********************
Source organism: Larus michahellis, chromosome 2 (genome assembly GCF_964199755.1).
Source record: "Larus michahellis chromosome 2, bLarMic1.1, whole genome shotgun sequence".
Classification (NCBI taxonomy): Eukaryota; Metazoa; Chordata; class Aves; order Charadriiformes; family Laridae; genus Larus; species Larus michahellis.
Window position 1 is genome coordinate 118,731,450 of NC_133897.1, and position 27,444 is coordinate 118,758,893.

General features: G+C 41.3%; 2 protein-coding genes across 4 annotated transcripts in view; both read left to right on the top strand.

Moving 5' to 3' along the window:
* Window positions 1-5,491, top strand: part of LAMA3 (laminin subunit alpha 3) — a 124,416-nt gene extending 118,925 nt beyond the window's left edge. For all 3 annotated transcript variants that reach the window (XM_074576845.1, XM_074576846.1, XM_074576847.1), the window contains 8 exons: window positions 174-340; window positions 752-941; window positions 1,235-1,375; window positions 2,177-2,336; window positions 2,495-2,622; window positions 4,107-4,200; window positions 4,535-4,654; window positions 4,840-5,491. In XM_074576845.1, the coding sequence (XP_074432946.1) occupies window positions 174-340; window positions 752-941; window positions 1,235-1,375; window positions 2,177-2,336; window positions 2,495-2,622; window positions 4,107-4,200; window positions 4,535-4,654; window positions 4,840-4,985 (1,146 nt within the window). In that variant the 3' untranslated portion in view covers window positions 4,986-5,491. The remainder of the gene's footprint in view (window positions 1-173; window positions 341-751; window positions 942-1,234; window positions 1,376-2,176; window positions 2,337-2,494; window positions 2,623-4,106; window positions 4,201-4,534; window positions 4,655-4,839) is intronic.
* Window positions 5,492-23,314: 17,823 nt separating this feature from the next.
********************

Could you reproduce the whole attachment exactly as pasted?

Source organism: Larus michahellis, chromosome 2 (genome assembly GCF_964199755.1).
Source record: "Larus michahellis chromosome 2, bLarMic1.1, whole genome shotgun sequence".
Classification (NCBI taxonomy): Eukaryota; Metazoa; Chordata; class Aves; order Charadriiformes; family Laridae; genus Larus; species Larus michahellis.
Window position 1 is genome coordinate 118,731,450 of NC_133897.1, and position 27,444 is coordinate 118,758,893.

General features: G+C 41.3%; 2 protein-coding genes across 4 annotated transcripts in view; both read left to right on the top strand.

Moving 5' to 3' along the window:
* Window positions 1-5,491, top strand: part of LAMA3 (laminin subunit alpha 3) — a 124,416-nt gene extending 118,925 nt beyond the window's left edge. For all 3 annotated transcript variants that reach the window (XM_074576845.1, XM_074576846.1, XM_074576847.1), the window contains 8 exons: window positions 174-340; window positions 752-941; window positions 1,235-1,375; window positions 2,177-2,336; window positions 2,495-2,622; window positions 4,107-4,200; window positions 4,535-4,654; window positions 4,840-5,491. In XM_074576845.1, the coding sequence (XP_074432946.1) occupies window positions 174-340; window positions 752-941; window positions 1,235-1,375; window positions 2,177-2,336; window positions 2,495-2,622; window positions 4,107-4,200; window positions 4,535-4,654; window positions 4,840-4,985 (1,146 nt within the window). In that variant the 3' untranslated portion in view covers window positions 4,986-5,491. The remainder of the gene's footprint in view (window positions 1-173; window positions 341-751; window positions 942-1,234; window positions 1,376-2,176; window positions 2,337-2,494; window positions 2,623-4,106; window positions 4,201-4,534; window positions 4,655-4,839) is intronic.
* Window positions 5,492-23,314: 17,823 nt separating this feature from the next.